I would suggest looking at Time Out, taking a food tour with a local through Airbnb Experiences, or just finding the oldest awning or the longest line outside a restaurant. (Trust me on this one, guys) You’ll find some of the best places to eat are where they’ve been around so long the writing outside the building is faded and people are willing to wait hours for the food.
Take public transportation
Now, I know that not every place you travel has public transportation. Or what they have isn’t exactly convenient. But when you can, I would suggest buying a transit card (because it’s cheaper and more convenient) and travel the city by bus, train, or tram.
It’s a great way to see the city, connect with different parts of the country, and learn your way around.
To make things easier on yourself, I would recommend researching a bit before you go. Some countries have a transit authority that gives you all the information where you can buy cards, how much they cost, and what the packages are that will ultimately save you money. Google is your best bet here.
I would also suggest downloading the transit authority’s app (you wouldn’t believe how many have them) or using Google Maps on your phone. This will help you navigate the bus and train systems and Google will even tell you when the last train runs for the destination you’re trying to get to. This came in handy when hanging out late in Tokyo and Amsterdam.
If you’re someone who likes to party and stay out late, know what some busses and trains stop running after a certain time and you’re left either waiting it out until morning or taking a taxi or Uber home. Which can be really expensive in the late hours.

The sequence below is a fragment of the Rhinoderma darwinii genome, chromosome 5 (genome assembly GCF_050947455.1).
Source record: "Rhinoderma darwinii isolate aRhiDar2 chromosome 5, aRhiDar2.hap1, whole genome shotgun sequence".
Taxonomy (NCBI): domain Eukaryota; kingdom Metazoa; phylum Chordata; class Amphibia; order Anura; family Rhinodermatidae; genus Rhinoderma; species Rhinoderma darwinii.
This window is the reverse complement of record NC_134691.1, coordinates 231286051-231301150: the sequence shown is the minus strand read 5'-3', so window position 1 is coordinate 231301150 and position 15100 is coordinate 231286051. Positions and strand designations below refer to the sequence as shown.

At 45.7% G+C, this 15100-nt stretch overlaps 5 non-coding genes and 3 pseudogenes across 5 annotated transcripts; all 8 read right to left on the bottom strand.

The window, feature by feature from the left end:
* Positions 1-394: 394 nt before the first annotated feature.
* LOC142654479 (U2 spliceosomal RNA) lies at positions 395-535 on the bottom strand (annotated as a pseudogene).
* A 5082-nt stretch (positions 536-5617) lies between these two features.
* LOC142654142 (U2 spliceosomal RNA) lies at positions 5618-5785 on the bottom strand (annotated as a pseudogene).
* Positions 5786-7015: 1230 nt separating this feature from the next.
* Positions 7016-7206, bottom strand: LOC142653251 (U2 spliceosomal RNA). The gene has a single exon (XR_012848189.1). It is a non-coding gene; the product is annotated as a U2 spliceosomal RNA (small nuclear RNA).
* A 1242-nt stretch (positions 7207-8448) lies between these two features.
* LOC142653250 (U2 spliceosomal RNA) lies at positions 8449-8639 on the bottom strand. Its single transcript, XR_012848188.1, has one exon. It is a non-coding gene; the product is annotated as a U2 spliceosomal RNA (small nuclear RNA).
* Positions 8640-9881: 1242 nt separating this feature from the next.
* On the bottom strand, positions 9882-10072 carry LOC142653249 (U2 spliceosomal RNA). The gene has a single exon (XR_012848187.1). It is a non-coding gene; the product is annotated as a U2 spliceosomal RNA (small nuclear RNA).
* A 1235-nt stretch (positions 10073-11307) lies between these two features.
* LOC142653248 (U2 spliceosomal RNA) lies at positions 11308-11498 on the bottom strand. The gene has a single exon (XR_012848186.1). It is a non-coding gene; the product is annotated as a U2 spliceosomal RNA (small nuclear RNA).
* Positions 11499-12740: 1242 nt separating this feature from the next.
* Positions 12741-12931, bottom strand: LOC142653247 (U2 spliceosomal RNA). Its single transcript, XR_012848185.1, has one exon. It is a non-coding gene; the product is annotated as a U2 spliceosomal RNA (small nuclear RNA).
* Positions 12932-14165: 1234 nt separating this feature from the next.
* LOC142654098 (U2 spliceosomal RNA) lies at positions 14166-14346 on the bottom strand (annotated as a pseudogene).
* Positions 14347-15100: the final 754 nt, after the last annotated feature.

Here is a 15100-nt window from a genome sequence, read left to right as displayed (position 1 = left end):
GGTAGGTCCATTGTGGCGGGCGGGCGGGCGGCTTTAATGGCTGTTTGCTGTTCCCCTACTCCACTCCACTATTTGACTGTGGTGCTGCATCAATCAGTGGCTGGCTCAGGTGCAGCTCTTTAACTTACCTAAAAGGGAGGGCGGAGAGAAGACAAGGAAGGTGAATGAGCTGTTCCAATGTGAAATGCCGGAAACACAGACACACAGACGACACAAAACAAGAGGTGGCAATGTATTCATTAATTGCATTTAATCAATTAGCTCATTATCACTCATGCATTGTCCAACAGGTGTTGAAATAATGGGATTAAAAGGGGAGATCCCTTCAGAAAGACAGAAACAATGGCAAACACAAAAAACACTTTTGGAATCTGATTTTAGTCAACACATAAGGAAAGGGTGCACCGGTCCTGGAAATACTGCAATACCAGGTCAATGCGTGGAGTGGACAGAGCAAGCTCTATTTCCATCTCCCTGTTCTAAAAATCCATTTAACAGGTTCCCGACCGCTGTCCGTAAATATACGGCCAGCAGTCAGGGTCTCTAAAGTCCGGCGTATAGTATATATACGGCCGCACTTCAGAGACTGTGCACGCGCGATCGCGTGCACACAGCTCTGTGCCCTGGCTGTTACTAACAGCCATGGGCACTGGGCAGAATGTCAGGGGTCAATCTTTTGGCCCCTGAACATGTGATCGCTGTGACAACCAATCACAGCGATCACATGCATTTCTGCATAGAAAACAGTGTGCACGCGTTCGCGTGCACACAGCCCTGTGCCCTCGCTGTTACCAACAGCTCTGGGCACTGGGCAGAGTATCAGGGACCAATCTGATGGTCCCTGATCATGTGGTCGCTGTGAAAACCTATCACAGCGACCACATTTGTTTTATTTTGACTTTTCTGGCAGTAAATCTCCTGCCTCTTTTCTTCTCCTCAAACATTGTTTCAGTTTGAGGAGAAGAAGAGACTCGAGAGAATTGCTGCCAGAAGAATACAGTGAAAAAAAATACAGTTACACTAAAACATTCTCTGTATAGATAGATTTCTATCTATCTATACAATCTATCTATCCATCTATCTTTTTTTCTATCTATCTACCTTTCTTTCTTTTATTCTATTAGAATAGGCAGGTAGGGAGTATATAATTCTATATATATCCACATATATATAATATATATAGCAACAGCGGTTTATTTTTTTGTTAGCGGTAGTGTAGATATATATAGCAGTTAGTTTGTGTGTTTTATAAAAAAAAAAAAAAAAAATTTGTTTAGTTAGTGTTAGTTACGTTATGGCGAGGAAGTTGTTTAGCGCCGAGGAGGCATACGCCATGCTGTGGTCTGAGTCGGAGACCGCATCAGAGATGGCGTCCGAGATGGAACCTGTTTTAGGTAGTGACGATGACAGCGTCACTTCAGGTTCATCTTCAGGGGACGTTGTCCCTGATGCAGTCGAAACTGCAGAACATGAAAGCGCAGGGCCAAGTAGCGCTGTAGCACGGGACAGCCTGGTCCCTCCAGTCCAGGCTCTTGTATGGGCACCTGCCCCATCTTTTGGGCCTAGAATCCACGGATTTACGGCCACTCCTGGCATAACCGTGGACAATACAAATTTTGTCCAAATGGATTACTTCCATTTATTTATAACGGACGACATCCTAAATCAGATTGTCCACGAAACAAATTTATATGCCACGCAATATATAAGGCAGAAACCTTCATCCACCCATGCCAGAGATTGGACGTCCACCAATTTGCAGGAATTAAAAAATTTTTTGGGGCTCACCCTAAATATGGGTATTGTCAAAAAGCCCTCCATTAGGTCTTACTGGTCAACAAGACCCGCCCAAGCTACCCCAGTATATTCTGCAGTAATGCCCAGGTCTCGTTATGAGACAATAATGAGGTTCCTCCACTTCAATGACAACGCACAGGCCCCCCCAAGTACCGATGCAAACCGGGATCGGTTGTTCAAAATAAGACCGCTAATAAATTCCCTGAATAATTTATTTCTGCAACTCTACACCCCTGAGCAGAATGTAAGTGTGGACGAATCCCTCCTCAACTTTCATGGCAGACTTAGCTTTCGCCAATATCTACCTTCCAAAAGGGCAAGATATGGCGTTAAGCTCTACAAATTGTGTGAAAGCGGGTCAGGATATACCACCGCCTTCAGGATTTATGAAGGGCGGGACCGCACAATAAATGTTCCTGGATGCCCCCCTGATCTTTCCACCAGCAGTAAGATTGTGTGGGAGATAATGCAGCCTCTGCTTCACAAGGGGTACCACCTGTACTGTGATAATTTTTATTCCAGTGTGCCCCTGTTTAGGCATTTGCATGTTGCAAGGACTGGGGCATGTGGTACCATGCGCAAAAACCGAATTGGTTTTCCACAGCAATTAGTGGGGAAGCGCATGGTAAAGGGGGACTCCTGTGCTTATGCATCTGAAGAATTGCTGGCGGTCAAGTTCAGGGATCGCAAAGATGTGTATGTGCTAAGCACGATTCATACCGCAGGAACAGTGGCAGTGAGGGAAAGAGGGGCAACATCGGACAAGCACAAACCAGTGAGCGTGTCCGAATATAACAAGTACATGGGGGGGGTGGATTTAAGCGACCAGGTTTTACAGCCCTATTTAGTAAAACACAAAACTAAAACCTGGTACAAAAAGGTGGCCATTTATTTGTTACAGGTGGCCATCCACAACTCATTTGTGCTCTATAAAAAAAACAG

Another option is taking a City Sightseeing Bus or some other hop-on-hop-off bus. For cities like Johannesburg, where there isn’t a public transportation system, this is another way to get around the city on the cheap and you can ride around all you want for 24 hours or longer! And often, the admission to the museums and local attractions are discounted if you show your ticket.
No matter how you choose to get around the city, try to do so in a way where you can see it from a different perspective. Taking public transit might take some adjustment, but it’s worth it. Trust me.
Talk with the locals
Anthony Bourdain is quoted saying “Drink heavily with locals whenever possible.” While you may not be a heavy drinker, you can share a meal with someone and learn something about them.
I’m an introvert. I don’t like crowded spaces or large groups of people. But if I had my choice, I would rather be in the middle of a mosh pit at a rock concert than have a forced conversation with someone about the weather.
But I do, however, enjoy connecting with locals on a deep level.
This typically happens around food or drink. I sometimes spark conversations while sitting at a hotel bar or connect with wait staff at a restaurant. They will tell you what the happenings are in the city and where to find anything you’re looking for.
Talking with people in any place can help establish your grounding, give you some unedited history about the area, and you might actually have a little bit of fun.
But always be safe and aware. Use common sense always when you’re traveling, especially if you’re a woman and traveling alone. People are crazy everywhere.
These travel tips aren’t always one-size-fits-every-country. Some of these tips might apply and others may not. Do what works for you, but above always try to embrace the country and not the version you hope it would be.
If you reject the food, ignore the customs, fear the religion and avoid the people, you might better stay at home.James A. Michener